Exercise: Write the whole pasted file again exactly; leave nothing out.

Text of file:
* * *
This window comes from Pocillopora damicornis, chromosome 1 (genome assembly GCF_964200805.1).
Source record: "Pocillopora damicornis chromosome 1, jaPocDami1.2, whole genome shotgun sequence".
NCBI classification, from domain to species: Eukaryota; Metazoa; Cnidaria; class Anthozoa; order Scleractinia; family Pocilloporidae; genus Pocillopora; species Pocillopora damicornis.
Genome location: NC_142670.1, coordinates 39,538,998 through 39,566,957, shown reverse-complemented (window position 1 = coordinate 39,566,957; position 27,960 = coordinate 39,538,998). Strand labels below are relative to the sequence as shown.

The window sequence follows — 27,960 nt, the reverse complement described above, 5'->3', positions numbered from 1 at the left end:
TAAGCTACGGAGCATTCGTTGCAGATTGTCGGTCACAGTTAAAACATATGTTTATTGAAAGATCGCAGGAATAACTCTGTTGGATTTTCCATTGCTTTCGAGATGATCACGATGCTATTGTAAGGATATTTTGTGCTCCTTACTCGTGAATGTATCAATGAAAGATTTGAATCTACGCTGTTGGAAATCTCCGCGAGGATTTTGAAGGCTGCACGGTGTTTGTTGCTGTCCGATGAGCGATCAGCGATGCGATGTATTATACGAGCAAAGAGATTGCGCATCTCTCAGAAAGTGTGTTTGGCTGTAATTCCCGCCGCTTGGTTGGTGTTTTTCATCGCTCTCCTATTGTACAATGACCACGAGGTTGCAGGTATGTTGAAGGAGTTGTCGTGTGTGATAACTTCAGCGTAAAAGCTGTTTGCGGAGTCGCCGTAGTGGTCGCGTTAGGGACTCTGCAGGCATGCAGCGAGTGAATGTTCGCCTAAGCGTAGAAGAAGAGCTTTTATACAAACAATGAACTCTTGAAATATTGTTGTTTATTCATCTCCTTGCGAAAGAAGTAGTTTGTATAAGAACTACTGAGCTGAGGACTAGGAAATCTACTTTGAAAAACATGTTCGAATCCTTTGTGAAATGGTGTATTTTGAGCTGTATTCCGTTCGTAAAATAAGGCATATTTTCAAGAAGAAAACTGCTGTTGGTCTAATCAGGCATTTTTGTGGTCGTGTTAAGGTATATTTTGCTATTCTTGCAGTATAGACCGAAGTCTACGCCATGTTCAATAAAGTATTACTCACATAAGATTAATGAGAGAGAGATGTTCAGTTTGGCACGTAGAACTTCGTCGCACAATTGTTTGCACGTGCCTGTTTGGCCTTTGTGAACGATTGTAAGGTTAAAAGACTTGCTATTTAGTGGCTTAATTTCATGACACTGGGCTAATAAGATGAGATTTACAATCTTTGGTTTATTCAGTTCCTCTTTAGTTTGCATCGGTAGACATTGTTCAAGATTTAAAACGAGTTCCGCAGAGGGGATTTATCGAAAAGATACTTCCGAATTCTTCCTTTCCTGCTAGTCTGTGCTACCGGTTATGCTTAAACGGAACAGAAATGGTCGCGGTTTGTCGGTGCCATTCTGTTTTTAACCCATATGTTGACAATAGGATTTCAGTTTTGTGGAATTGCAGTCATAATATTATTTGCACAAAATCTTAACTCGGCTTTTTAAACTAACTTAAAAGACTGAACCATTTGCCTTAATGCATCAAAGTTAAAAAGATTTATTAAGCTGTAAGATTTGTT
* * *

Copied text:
This window comes from Pocillopora damicornis, chromosome 1 (genome assembly GCF_964200805.1).
Source record: "Pocillopora damicornis chromosome 1, jaPocDami1.2, whole genome shotgun sequence".
NCBI classification, from domain to species: Eukaryota; Metazoa; Cnidaria; class Anthozoa; order Scleractinia; family Pocilloporidae; genus Pocillopora; species Pocillopora damicornis.
Genome location: NC_142670.1, coordinates 39,538,998 through 39,566,957, shown reverse-complemented (window position 1 = coordinate 39,566,957; position 27,960 = coordinate 39,538,998). Strand labels below are relative to the sequence as shown.

The window sequence follows — 27,960 nt, the reverse complement described above, 5'->3', positions numbered from 1 at the left end:
TAAGCTACGGAGCATTCGTTGCAGATTGTCGGTCACAGTTAAAACATATGTTTATTGAAAGATCGCAGGAATAACTCTGTTGGATTTTCCATTGCTTTCGAGATGATCACGATGCTATTGTAAGGATATTTTGTGCTCCTTACTCGTGAATGTATCAATGAAAGATTTGAATCTACGCTGTTGGAAATCTCCGCGAGGATTTTGAAGGCTGCACGGTGTTTGTTGCTGTCCGATGAGCGATCAGCGATGCGATGTATTATACGAGCAAAGAGATTGCGCATCTCTCAGAAAGTGTGTTTGGCTGTAATTCCCGCCGCTTGGTTGGTGTTTTTCATCGCTCTCCTATTGTACAATGACCACGAGGTTGCAGGTATGTTGAAGGAGTTGTCGTGTGTGATAACTTCAGCGTAAAAGCTGTTTGCGGAGTCGCCGTAGTGGTCGCGTTAGGGACTCTGCAGGCATGCAGCGAGTGAATGTTCGCCTAAGCGTAGAAGAAGAGCTTTTATACAAACAATGAACTCTTGAAATATTGTTGTTTATTCATCTCCTTGCGAAAGAAGTAGTTTGTATAAGAACTACTGAGCTGAGGACTAGGAAATCTACTTTGAAAAACATGTTCGAATCCTTTGTGAAATGGTGTATTTTGAGCTGTATTCCGTTCGTAAAATAAGGCATATTTTCAAGAAGAAAACTGCTGTTGGTCTAATCAGGCATTTTTGTGGTCGTGTTAAGGTATATTTTGCTATTCTTGCAGTATAGACCGAAGTCTACGCCATGTTCAATAAAGTATTACTCACATAAGATTAATGAGAGAGAGATGTTCAGTTTGGCACGTAGAACTTCGTCGCACAATTGTTTGCACGTGCCTGTTTGGCCTTTGTGAACGATTGTAAGGTTAAAAGACTTGCTATTTAGTGGCTTAATTTCATGACACTGGGCTAATAAGATGAGATTTACAATCTTTGGTTTATTCAGTTCCTCTTTAGTTTGCATCGGTAGACATTGTTCAAGATTTAAAACGAGTTCCGCAGAGGGGATTTATCGAAAAGATACTTCCGAATTCTTCCTTTCCTGCTAGTCTGTGCTACCGGTTATGCTTAAACGGAACAGAAATGGTCGCGGTTTGTCGGTGCCATTCTGTTTTTAACCCATATGTTGACAATAGGATTTCAGTTTTGTGGAATTGCAGTCATAATATTATTTGCACAAAATCTTAACTCGGCTTTTTAAACTAACTTAAAAGACTGAACCATTTGCCTTAATGCATCAAAGTTAAAAAGATTTATTAAGCTGTAAGATTTGTT